- Cleaning and maintenance: Only the expenses related to cleaning the home or room for rental days are allowed. You will need to divide up bills using the percentage method above.
- Commissions: Paying commissions to others who help you find renters are allowed as a host expense.
- Insurance on your home: Your home insurance expense must be divided as a shared expense.
- Legal and other professional fees: If these expenses are completely for your home share service, you don’t need to divide them. They include any fees to the online service.
- Phone: You can’t deduct the cost of a landline in your home, even if renters have use of it.
- Interest expenses: If the interest is on a home loan, it must be divided using the shared expense method.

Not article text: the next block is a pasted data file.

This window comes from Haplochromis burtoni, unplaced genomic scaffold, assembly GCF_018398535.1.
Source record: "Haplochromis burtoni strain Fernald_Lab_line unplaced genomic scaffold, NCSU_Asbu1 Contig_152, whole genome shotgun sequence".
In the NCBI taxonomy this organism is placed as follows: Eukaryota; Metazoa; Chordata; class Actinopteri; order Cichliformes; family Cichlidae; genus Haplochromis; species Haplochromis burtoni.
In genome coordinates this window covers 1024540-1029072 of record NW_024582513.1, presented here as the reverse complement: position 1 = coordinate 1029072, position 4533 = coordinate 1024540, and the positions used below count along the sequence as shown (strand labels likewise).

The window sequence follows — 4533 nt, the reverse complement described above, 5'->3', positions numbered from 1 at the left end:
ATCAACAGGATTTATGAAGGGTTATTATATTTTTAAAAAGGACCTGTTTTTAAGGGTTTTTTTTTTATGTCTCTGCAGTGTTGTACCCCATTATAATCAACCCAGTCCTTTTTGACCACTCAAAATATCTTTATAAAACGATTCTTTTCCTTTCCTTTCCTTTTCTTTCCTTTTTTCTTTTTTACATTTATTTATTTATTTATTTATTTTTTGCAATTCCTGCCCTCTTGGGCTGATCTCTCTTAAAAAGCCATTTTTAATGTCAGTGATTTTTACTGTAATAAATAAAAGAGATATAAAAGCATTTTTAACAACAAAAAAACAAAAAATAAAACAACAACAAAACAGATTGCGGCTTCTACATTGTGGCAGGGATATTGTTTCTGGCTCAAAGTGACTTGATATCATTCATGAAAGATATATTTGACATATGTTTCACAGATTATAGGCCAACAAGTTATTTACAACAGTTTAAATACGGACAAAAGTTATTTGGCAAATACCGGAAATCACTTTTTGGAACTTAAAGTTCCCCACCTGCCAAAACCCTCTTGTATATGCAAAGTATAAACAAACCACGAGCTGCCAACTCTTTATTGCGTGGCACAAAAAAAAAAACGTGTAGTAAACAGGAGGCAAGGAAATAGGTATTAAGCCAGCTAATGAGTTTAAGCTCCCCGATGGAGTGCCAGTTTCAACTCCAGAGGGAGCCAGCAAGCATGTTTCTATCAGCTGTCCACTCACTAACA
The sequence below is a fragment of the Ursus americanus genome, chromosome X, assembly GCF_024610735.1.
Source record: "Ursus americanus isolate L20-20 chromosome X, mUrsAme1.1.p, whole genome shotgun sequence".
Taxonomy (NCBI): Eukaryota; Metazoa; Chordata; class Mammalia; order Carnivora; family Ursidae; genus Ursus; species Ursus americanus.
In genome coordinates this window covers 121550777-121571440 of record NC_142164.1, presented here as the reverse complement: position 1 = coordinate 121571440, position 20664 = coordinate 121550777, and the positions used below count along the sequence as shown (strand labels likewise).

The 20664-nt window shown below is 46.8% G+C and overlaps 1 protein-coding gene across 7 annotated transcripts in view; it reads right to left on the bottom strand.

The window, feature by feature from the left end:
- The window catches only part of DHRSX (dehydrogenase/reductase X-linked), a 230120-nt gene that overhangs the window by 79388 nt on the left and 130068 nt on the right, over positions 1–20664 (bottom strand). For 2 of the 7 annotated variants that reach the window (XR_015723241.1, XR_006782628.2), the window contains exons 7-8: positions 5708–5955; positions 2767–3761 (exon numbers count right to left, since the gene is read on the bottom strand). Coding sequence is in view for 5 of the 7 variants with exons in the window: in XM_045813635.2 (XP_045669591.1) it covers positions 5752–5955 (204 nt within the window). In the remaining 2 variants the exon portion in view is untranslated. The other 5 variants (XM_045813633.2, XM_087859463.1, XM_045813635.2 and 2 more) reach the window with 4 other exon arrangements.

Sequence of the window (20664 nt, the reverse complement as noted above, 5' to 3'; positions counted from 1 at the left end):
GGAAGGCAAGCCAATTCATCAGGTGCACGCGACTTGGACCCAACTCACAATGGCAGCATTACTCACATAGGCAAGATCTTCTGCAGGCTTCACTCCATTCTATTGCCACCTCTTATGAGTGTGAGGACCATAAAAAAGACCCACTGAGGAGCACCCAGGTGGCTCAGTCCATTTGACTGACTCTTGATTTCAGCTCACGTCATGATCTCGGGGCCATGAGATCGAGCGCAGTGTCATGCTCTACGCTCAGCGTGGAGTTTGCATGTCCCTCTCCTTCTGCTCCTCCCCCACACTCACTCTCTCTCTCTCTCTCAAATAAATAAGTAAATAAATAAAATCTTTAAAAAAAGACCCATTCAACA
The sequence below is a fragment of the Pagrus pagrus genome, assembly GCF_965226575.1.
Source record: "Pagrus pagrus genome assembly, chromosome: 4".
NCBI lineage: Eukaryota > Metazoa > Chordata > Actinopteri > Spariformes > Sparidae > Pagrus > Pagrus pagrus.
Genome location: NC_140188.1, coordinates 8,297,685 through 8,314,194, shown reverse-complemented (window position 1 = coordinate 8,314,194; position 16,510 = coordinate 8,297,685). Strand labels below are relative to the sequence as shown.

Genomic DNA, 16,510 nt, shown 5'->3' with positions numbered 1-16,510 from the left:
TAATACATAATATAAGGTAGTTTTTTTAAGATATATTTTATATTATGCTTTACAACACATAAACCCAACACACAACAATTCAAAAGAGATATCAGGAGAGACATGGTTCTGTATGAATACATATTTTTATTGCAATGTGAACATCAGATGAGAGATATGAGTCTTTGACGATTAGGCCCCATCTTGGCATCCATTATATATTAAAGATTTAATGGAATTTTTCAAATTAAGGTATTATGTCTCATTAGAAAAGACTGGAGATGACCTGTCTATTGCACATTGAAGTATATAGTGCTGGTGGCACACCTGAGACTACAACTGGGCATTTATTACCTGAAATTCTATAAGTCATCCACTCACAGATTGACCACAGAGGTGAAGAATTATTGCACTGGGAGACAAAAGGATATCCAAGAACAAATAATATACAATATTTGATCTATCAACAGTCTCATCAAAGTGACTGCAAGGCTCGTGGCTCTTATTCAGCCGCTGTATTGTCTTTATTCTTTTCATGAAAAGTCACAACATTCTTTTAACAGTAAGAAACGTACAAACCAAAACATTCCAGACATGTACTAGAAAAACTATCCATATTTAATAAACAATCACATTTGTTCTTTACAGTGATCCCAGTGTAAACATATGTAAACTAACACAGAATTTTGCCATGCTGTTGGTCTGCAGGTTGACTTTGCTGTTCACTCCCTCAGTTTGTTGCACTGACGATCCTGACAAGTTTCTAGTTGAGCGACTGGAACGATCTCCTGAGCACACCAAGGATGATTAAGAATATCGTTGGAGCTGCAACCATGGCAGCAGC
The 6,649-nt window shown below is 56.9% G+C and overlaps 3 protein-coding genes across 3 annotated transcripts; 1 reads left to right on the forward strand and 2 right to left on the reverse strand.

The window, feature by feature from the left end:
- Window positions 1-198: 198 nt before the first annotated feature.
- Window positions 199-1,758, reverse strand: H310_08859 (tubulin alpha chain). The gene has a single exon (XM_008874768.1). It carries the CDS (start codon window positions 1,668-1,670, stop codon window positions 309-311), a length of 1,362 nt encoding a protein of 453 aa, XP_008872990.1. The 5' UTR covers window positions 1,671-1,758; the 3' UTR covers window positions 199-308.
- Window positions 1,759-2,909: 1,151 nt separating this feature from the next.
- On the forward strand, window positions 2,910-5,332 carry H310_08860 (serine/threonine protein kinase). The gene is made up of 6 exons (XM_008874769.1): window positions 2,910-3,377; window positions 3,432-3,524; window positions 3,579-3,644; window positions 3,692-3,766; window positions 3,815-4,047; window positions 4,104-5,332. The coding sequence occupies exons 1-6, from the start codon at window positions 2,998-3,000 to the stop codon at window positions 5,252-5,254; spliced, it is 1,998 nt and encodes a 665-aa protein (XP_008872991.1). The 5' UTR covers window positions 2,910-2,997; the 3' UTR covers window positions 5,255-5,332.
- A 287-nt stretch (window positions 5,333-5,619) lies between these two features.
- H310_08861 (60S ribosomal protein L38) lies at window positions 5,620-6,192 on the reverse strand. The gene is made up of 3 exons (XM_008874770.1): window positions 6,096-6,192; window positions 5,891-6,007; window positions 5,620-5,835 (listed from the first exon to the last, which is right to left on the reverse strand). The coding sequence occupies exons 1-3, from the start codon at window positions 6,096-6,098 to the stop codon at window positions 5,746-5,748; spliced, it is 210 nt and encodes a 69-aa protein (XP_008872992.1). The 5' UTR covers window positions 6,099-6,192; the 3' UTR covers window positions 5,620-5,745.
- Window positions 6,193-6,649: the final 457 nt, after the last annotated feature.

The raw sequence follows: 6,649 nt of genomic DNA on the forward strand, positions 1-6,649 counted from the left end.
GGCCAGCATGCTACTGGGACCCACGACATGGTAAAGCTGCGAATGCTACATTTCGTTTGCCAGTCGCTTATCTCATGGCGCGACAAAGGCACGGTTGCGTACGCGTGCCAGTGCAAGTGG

- Repairs: You can deduct the full cost of repair expenses directly related to your rental space but you must divide the cost of whole-house repairs using the shared percentage method.
- Supplies: If these expenses relate only to the rental space you can deduct them in full. Otherwise, you must divide them.
- Taxes: You can deduct the cost of some taxes if they are for your business only. You must divide property taxes on your home.
- Utilities: Utilities for your home must be divided.
- Depreciation: The depreciated value of the home must be divided.
Business tax deductions are complicated and every business is unique. Get help from a tax professional or use tax preparation software to prepare your Airbnb host tax return.